So it meant a lot when he spoke about the people who died in the HIV-AIDS trials— but that tragedy did not stop the research.
Peter Kiernan of the Christopher and Dana Reeve Foundation gave a rousing update on that great humanitarian effort. He also gave a very intelligent list of “top ten” issues—getting politics out of science, funding young scientists, pushing translational efforts, increasing the global network, refocusing debate onto new disease models, educating the press, embracing business, helping international cell banking, developing and enforcing rigorous standards for ourselves, and achieving a clinical breakthrough.
A breakout session discussed “Stem Cell Tourism”, both bad and good!
Mark Noble (outstanding writer as well as scientist) and I had the chance to say hello in person, always one of the real joys of a good convention.
Bob Klein dealt with the “We can’t afford stem cell research” issue, remind us that California passed a $6 billion program in one of the worst years (financially) in our history. He reminded us of Governor Schwarzenegger’s great line that “scientists are the real action heroes of the 21st century.
Mark Burton and Danny Heumann reminded us all of the crucial state of Michigan, now trying to fight its way out of some of the most crippling anti-research laws in the country.
Sabrina Cohen spoke about paralysis, making everyone hold motionlessly still for sixty seconds, so we had a tiny idea of what it is like to be paralyzed. Sabrina is trying to develop funds for a movie about the real-life issues of stem cell research, and we wish her well. If anybody has any ideas on funding sources, drop a line.
Hans Keirstead shared with us not only his progress, but also advice for scientists—at his lab, three staff members have a fulltime job cooperating with the FDA, whose approval is needed before human trials can go forward.
Linda Powers of Toucan Industries, a venture capitalist firm specializing in stem cell research, gave us a look inside the money world.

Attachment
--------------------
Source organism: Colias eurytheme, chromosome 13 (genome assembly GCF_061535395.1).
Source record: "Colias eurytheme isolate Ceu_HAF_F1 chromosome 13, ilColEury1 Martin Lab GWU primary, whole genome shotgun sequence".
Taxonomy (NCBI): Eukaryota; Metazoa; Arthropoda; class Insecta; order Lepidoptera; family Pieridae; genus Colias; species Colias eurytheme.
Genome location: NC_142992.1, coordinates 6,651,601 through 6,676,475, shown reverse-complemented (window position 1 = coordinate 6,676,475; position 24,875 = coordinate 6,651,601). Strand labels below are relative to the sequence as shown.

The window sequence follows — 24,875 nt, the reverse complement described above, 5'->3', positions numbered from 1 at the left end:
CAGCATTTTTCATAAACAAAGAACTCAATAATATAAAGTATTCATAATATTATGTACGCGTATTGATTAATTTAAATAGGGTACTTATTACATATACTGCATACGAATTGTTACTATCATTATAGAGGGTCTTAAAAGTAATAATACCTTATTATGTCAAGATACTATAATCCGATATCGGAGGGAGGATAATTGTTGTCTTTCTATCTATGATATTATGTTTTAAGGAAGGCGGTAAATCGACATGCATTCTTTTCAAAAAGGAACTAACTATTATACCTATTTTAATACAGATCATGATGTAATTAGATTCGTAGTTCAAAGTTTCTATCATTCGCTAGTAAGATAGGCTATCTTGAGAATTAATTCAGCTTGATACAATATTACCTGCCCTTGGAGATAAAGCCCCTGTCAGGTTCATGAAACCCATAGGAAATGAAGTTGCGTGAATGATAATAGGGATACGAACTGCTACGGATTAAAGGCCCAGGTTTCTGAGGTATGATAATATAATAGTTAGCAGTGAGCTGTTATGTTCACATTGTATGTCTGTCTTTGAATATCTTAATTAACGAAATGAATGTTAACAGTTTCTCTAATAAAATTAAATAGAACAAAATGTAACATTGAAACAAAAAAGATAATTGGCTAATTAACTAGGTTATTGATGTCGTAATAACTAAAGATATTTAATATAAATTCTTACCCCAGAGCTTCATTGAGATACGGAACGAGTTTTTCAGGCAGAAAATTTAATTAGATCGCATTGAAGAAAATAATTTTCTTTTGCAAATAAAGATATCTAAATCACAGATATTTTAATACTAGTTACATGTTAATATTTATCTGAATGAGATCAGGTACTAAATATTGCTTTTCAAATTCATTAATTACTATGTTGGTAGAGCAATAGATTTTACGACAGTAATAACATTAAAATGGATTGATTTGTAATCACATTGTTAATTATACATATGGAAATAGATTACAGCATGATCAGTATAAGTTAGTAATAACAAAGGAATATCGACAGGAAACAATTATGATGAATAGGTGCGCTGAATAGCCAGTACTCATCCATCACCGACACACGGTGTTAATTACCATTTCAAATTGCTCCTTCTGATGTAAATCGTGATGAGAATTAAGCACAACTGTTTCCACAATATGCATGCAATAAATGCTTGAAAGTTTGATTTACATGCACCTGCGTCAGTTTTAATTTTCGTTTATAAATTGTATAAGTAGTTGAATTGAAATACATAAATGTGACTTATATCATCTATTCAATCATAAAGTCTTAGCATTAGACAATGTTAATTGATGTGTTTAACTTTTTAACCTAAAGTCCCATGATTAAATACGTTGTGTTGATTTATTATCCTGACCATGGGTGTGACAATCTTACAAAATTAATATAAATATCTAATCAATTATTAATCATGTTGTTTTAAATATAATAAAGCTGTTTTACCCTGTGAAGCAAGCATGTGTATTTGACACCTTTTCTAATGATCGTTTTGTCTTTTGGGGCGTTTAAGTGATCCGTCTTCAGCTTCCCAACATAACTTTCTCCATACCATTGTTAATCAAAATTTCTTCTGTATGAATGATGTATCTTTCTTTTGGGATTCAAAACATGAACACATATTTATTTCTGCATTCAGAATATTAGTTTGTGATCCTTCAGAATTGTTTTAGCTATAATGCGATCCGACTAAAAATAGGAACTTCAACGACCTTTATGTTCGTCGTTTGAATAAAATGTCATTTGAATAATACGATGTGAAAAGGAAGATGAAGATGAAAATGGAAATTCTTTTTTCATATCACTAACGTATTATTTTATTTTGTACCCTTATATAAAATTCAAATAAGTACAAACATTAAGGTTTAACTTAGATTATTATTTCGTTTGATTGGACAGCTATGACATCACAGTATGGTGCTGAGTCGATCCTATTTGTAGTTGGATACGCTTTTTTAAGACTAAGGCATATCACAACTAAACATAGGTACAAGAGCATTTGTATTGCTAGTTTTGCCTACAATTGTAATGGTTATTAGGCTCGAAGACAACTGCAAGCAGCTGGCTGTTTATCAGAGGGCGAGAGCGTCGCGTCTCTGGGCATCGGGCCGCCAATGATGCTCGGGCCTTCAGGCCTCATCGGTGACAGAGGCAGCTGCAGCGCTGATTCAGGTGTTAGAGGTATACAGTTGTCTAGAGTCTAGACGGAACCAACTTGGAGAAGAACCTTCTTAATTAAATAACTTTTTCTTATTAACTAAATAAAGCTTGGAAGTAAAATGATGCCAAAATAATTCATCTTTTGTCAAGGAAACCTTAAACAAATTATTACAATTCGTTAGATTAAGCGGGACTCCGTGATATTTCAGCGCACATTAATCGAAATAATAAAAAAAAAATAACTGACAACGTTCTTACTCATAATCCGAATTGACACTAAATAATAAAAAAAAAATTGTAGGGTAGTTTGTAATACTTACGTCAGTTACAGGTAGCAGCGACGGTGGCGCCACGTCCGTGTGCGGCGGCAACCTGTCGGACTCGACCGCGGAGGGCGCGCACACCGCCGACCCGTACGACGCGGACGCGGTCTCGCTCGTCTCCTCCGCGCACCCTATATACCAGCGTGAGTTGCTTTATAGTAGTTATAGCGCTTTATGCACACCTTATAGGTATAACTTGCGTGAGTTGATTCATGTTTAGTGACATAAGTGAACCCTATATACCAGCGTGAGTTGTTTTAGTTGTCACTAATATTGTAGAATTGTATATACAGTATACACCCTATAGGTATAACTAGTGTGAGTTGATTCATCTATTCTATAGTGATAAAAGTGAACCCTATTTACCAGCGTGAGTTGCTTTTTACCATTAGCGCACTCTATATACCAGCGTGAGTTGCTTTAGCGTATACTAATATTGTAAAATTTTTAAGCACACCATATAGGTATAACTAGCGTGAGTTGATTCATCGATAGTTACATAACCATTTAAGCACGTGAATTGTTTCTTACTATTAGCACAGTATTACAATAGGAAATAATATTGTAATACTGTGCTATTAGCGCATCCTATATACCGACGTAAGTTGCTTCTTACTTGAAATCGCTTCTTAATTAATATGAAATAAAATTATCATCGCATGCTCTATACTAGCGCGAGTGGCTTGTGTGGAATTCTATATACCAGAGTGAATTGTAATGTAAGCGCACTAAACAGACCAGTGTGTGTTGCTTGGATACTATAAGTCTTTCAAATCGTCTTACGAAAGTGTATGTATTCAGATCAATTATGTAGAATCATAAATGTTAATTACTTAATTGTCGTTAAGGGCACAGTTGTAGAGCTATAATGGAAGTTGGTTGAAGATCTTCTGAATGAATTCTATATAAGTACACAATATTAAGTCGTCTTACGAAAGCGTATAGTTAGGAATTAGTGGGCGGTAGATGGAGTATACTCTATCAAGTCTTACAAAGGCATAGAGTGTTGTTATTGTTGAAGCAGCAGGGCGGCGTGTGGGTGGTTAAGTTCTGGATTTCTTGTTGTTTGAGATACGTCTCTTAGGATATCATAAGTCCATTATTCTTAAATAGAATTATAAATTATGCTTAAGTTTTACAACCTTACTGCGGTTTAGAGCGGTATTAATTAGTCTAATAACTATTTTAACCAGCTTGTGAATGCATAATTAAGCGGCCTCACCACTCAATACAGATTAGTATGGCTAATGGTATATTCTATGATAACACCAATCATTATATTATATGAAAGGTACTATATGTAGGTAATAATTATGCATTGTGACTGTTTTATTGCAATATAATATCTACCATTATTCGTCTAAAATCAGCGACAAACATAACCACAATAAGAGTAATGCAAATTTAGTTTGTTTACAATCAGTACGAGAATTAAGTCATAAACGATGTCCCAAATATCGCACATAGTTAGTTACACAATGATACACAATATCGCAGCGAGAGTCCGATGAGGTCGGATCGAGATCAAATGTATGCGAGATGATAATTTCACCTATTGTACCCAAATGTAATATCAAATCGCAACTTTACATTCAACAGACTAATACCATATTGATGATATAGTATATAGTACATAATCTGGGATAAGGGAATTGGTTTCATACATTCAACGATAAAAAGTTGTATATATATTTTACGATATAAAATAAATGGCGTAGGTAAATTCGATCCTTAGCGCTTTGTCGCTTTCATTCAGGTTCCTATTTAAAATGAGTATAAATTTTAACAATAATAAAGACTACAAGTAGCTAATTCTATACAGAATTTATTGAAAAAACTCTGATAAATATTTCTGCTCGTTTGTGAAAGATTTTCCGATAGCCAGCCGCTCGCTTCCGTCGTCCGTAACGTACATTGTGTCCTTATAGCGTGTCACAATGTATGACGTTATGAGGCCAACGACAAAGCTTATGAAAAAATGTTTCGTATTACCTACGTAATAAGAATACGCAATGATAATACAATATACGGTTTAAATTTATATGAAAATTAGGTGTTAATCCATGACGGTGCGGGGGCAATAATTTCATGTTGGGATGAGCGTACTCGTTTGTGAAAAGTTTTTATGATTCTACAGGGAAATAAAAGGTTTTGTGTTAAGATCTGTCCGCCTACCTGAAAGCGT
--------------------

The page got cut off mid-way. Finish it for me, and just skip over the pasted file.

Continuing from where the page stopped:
Dr. Fanyi Zeng, proof that SCNT scientists can be movie star beautiful, gave us the scoop on China’s hopes for biomedical investment, stating that by 2020, China hoped to have 2.5% of their Gross Domestic Product invested in bio research.
Tommy Thompson told the story of how President Bush called him and Karl Rove in, and ate a peanut butter sandwich while the two debated hESC research, stating that this was the conversation which allowed the President to leave a tiny window of research open, rather than banning it altogether.
Greg Simon of Faster Cures had a political comment, saying “Wwspd—What would Sarah Palin do”—and suggesting we do the opposite.
Alta Charo spoke on the need for balance in human trials between safety and the need to advance cures for suffering millions.
I had a chance to talk about legislative fights past and present, mentioning that anyone wanting to help the California stem cell program should FAX THE GOVERNOR, and tell him to VETO S.B. 1564. His fax number is: 916-558-3160, and he will be deciding in the next few days, whether or not to support a bill which would remove California’s legal preference for embryonic stem cell research, as well as attacking our magnificent governing board, the ICOC, a 29-member panel of experts, conceivably replacing them with bureaucrats. (Please FAX him today, if possible.)
So much more!
And just to make it perfect, on the plane home I sat next to Graham Creasey, who is working with Gary Steinberg—and my son Roman Reed– to set up a spinal cord injury project at Stanford University.
Whew! What a glorious couple days!
And now, back to work!